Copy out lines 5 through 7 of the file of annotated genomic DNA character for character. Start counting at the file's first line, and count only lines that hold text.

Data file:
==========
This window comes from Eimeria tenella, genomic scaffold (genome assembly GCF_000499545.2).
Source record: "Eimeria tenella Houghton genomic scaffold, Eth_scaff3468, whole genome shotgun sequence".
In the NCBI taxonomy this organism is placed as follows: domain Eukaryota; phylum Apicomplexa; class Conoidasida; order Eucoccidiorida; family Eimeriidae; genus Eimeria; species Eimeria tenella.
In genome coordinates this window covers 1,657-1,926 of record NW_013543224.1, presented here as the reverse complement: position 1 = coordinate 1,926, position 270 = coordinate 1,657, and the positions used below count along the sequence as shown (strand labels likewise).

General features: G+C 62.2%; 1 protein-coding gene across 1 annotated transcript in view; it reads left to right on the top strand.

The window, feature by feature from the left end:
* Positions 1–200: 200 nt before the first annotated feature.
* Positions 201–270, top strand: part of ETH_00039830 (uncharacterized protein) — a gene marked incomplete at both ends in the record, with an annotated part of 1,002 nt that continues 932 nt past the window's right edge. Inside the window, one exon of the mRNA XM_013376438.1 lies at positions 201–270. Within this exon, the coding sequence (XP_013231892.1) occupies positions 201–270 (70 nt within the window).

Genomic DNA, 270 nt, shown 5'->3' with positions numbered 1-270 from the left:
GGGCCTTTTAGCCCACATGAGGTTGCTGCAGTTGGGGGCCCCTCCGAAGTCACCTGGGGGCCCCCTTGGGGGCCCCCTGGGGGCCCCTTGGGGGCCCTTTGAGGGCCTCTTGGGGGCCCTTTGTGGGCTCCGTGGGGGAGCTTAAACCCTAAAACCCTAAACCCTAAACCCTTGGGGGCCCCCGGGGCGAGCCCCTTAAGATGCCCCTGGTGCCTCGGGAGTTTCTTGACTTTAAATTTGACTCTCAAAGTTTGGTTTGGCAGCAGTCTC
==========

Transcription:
General features: G+C 62.2%; 1 protein-coding gene across 1 annotated transcript in view; it reads left to right on the top strand.

The window, feature by feature from the left end:
* Positions 1–200: 200 nt before the first annotated feature.